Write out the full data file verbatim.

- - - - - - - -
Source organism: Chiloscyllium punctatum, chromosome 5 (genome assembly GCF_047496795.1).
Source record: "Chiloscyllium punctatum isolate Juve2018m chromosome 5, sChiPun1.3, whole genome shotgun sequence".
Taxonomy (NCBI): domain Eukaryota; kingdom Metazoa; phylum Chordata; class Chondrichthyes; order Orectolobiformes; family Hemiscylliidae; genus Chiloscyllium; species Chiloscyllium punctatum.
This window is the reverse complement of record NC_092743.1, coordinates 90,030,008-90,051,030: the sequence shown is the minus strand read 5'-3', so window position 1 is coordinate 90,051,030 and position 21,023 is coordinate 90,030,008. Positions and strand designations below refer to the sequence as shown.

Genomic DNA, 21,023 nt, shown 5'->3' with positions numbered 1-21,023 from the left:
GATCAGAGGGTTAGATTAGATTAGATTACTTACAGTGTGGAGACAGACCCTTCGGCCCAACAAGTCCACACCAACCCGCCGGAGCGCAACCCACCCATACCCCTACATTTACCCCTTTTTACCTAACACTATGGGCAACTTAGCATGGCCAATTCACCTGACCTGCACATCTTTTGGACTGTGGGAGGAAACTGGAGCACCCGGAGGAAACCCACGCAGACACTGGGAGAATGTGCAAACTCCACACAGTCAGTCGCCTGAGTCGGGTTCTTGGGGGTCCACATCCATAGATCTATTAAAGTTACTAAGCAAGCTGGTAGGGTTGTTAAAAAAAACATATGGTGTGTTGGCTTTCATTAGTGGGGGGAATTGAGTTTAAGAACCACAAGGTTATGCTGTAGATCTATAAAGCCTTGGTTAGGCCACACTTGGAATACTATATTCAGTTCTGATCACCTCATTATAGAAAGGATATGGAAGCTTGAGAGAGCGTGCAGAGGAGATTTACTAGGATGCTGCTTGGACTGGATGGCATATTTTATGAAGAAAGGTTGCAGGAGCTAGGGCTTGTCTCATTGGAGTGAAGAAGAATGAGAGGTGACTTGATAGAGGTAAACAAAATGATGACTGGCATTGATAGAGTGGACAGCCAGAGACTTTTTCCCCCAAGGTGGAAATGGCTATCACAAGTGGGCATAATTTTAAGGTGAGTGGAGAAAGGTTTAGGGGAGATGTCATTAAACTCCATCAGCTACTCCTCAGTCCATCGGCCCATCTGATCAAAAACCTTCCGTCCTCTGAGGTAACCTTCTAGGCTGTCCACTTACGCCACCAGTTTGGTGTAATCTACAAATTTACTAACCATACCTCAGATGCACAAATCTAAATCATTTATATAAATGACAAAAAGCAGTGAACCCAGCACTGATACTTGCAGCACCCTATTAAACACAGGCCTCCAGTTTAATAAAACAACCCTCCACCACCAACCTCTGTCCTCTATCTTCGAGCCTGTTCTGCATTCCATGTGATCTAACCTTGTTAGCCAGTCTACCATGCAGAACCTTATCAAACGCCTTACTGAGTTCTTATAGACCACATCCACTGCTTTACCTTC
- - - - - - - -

Source organism: Chiloscyllium punctatum, chromosome 5 (genome assembly GCF_047496795.1).
Source record: "Chiloscyllium punctatum isolate Juve2018m chromosome 5, sChiPun1.3, whole genome shotgun sequence".
Taxonomy (NCBI): domain Eukaryota; kingdom Metazoa; phylum Chordata; class Chondrichthyes; order Orectolobiformes; family Hemiscylliidae; genus Chiloscyllium; species Chiloscyllium punctatum.
This window is the reverse complement of record NC_092743.1, coordinates 90,030,008-90,051,030: the sequence shown is the minus strand read 5'-3', so window position 1 is coordinate 90,051,030 and position 21,023 is coordinate 90,030,008. Positions and strand designations below refer to the sequence as shown.

Genomic DNA, 21,023 nt, shown 5'->3' with positions numbered 1-21,023 from the left:
GATCAGAGGGTTAGATTAGATTAGATTACTTACAGTGTGGAGACAGACCCTTCGGCCCAACAAGTCCACACCAACCCGCCGGAGCGCAACCCACCCATACCCCTACATTTACCCCTTTTTACCTAACACTATGGGCAACTTAGCATGGCCAATTCACCTGACCTGCACATCTTTTGGACTGTGGGAGGAAACTGGAGCACCCGGAGGAAACCCACGCAGACACTGGGAGAATGTGCAAACTCCACACAGTCAGTCGCCTGAGTCGGGTTCTTGGGGGTCCACATCCATAGATCTATTAAAGTTACTAAGCAAGCTGGTAGGGTTGTTAAAAAAAACATATGGTGTGTTGGCTTTCATTAGTGGGGGGAATTGAGTTTAAGAACCACAAGGTTATGCTGTAGATCTATAAAGCCTTGGTTAGGCCACACTTGGAATACTATATTCAGTTCTGATCACCTCATTATAGAAAGGATATGGAAGCTTGAGAGAGCGTGCAGAGGAGATTTACTAGGATGCTGCTTGGACTGGATGGCATATTTTATGAAGAAAGGTTGCAGGAGCTAGGGCTTGTCTCATTGGAGTGAAGAAGAATGAGAGGTGACTTGATAGAGGTAAACAAAATGATGACTGGCATTGATAGAGTGGACAGCCAGAGACTTTTTCCCCCAAGGTGGAAATGGCTATCACAAGTGGGCATAATTTTAAGGTGAGTGGAGAAAGGTTTAGGGGAGATGTCATTAAACTCCATCAGCTACTCCTCAGTCCATCGGCCCATCTGATCAAAAACCTTCCGTCCTCTGAGGTAACCTTCTAGGCTGTCCACTTACGCCACCAGTTTGGTGTAATCTACAAATTTACTAACCATACCTCAGATGCACAAATCTAAATCATTTATATAAATGACAAAAAGCAGTGAACCCAGCACTGATACTTGCAGCACCCTATTAAACACAGGCCTCCAGTTTAATAAAACAACCCTCCACCACCAACCTCTGTCCTCTATCTTCGAGCCTGTTCTGCATTCCATGTGATCTAACCTTGTTAGCCAGTCTACCATGCAGAACCTTATCAAACGCCTTACTGAGTTCTTATAGACCACATCCACTGCTTTACCTTC